The Museum of Vestigial Desire

Confidence

tags: standing up published on:

Urban environments have a chronic lack of confidence. They have instincts and sometimes they have insights but they do not have the drive to develop these insights into things that happen, things that become. If anything streets and neighbourhoods have the confidence to become divisive, plain and deadening. As an experiment if a child is brought up only with featureless suburban streets to see and walk amidst, maybe she will not even develop the required emotional and analytic depth to be termed human. To develop complexity and depth in our minds, we need to see people like us survive in different conditions and accommodate them within our porous minds.

Because urbanity has progression and self-improvement as one of its central ideas, cities never have a moment of peace. They are taught to constantly replace that which works with that which only might. In this pursuit, city-dwellers feel pulled in different directions, feel forced to forge multiple allegiances and basically tread all over their own unspent desires. Confidence is the forceful urge, the flow of passion with no blockage, the surety of a position. Confidence fails to develop on city streets. Rather, streets become pools of insecurity, anger and frustration. Cloaks of largesse wrap these base instincts. So, sometimes people seem complete, balanced and forward-thinking. But they only seem so.

If some mayor of some metropolis wins an election on a platform that promises confident, clear-headed youth to the city, she will have to really struggle. He will have to think hard and evolve a methodology which delivers.

First, she will have to ban discussions and dialogue on the future of cities either in the art, architecture or geography and social-science fields. there should be no analysis, no critiques, no extrapolation, no recommendations and demands for reform. Then maybe the city can be at peace. Then maybe city-dwellers will not feel stretched and pulled in different directions. Then maybe they will be able to forge together a psyche, not scratched, mutilated and maimed. Then, maybe a true sense of the guiltless post-human, animal condition will emerge.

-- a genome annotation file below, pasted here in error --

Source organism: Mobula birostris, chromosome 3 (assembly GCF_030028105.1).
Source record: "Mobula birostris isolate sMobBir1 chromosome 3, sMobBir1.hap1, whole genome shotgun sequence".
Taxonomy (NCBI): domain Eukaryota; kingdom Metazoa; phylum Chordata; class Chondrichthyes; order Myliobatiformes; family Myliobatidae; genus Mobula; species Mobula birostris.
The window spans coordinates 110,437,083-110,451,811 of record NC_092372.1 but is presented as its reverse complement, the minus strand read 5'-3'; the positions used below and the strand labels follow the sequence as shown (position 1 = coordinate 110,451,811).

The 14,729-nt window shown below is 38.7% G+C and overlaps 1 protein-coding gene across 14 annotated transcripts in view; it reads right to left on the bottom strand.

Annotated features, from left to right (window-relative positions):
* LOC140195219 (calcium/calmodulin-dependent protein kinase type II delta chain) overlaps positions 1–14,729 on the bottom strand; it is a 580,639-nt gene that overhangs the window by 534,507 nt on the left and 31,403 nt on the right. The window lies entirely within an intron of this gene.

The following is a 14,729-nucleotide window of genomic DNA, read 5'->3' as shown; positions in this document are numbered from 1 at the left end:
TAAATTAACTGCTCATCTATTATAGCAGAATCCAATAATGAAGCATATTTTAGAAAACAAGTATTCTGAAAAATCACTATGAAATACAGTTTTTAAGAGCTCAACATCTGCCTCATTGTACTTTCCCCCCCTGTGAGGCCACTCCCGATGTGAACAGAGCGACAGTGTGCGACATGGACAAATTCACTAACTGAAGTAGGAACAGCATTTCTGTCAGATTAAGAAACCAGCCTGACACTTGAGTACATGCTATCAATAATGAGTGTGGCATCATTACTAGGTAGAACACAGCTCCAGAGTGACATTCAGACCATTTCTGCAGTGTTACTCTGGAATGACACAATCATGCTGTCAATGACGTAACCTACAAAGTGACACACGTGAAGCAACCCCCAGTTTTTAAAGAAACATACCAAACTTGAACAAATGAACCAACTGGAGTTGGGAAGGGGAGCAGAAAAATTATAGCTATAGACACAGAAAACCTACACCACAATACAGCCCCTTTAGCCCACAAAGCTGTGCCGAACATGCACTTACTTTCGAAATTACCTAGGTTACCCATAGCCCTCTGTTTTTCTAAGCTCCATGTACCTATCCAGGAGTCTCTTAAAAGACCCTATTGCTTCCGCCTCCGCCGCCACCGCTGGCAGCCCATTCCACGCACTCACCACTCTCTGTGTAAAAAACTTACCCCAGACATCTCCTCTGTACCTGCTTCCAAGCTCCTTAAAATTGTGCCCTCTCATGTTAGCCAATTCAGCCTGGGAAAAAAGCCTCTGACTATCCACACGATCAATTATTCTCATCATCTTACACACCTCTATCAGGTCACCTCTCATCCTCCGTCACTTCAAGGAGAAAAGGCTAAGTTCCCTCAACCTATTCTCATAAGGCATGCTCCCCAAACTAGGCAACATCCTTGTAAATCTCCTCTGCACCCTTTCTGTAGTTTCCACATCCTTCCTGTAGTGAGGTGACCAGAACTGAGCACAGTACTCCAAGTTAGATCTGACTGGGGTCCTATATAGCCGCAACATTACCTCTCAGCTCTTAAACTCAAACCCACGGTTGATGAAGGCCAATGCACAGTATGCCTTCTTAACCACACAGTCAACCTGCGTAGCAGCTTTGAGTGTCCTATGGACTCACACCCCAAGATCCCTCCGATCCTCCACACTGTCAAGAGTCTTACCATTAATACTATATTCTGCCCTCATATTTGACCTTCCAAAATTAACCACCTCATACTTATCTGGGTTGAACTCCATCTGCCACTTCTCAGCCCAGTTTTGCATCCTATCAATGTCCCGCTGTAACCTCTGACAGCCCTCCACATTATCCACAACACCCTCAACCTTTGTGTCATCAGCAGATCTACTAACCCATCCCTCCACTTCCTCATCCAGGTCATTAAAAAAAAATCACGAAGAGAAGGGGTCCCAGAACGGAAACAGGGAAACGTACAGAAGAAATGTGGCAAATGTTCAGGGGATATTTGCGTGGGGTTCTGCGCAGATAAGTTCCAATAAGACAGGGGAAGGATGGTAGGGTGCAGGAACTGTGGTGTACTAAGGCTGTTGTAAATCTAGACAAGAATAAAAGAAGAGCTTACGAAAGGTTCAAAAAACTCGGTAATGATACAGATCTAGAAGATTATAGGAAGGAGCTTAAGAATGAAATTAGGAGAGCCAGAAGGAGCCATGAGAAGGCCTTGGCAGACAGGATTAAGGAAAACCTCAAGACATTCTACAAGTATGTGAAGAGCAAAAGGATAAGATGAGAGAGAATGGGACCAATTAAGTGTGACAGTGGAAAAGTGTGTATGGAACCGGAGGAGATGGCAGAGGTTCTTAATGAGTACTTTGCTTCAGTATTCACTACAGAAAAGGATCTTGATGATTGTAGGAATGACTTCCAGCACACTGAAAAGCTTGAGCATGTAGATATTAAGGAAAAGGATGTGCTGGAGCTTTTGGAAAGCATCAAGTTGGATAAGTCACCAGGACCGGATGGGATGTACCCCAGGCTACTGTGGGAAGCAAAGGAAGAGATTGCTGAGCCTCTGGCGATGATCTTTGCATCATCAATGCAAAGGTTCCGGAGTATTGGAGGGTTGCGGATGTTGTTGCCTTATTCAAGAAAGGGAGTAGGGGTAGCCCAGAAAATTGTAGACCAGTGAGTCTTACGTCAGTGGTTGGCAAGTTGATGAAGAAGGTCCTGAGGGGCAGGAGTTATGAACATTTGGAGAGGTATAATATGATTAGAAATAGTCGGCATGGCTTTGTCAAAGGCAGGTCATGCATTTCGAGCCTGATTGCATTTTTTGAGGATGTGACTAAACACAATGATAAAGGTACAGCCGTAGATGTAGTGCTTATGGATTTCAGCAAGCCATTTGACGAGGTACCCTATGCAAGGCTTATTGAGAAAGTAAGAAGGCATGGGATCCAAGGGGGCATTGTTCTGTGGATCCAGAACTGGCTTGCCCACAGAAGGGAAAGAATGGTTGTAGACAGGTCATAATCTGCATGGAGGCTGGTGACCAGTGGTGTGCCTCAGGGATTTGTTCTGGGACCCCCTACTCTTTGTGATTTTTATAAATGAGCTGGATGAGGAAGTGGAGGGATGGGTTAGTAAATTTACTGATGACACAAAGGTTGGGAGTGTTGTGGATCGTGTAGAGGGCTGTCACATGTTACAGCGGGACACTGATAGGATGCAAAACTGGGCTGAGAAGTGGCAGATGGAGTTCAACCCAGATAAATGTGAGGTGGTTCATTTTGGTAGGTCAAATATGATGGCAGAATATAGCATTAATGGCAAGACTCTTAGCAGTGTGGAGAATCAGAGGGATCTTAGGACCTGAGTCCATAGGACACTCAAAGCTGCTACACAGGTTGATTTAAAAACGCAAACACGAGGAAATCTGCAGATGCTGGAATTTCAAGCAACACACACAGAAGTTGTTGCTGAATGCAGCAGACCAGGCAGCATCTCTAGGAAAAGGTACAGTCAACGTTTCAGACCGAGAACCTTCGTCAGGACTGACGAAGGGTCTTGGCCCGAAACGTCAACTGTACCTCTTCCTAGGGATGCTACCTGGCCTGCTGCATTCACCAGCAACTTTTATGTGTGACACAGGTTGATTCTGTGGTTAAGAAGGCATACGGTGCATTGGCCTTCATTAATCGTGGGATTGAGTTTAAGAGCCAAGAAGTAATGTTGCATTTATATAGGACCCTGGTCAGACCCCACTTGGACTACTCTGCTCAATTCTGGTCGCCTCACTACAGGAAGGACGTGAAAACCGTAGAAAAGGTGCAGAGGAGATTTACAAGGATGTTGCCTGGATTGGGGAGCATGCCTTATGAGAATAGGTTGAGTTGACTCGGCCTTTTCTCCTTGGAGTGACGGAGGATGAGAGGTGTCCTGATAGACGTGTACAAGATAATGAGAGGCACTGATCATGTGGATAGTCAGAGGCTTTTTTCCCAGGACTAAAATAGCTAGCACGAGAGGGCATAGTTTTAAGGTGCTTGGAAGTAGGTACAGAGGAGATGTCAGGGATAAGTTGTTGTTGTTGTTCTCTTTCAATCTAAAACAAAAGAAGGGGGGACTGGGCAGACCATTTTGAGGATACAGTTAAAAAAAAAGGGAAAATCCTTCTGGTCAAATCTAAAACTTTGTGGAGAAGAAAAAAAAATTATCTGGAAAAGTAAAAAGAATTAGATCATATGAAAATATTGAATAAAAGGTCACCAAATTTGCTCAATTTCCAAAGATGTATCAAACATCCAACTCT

Second, she will have to outlaw activism. No dissent will be possible, no conter-points, arguments, visions of a better future which want to challenge the status-quo and produce false hope and dissatisfaction in people. Without hope, a genuine despair will be possible which dumps us into the depths of experience without any distraction, without any hope of getting away. In pure despondence, depression can emerge. Depression is a single-state solution to the cacophony of the head, to the united-nations of the psyche. Nothing like depression to clear the shroud of confusion from the head.

Third, she will have to declare nationhood, independence from the nation as a loose coalition of antibodies which is left impotent, listless, directionless. To break away from that nation, grease and pepper-spray needs to be applied generously on all the joints which hold it to the mainland. With periodically regular application of grease and pepper-spray at the joints (although they are made of platinum, palladium and concrete) they will weaken and give away. Declaring nationhood will give a focus to the civic base, give them something to die for. Find a solution to their own unique problems instead of following a national programme. It will go against the whole received wisdom about nations, about unity, about collectivisation of resources for greater benefit. Without that baggage the schools and colleges in the new city as a nation will be very forthright and upbeat. They will be brimming with fresh ideas and hopping the graves of all the national heroes.

After she does these things, she might still find young people who are henpecked, browbeaten and unconfident. These people should be left in peace. They should be given a chance to be infected by the public mood. Fewer and fewer of such people will be found.

In the present arrangement, confidence also fails to build up because of the massive distortions of history and urban folk-lore. The sun of the past always shining brightly and brilliantly in untarnished perfection. History always portrays her actors as confident individuals with great clarity in their heads. To trick history's paralysing touch, the city in its present time needs to resort to role-play and invest in alternative histories. Alternative histories can of course be written by anyone, but are written best by young pornographers. These artists write of history with a very light pen and with fragile strokes they deftly write of people in all their shades of perversion and notoriety and of course also heroism. It is a burden off the head to read such histories, it is great explosion of confidence. People behave in uninhibited ways and by the time our three recommendations get implemented, the world is still liveable.

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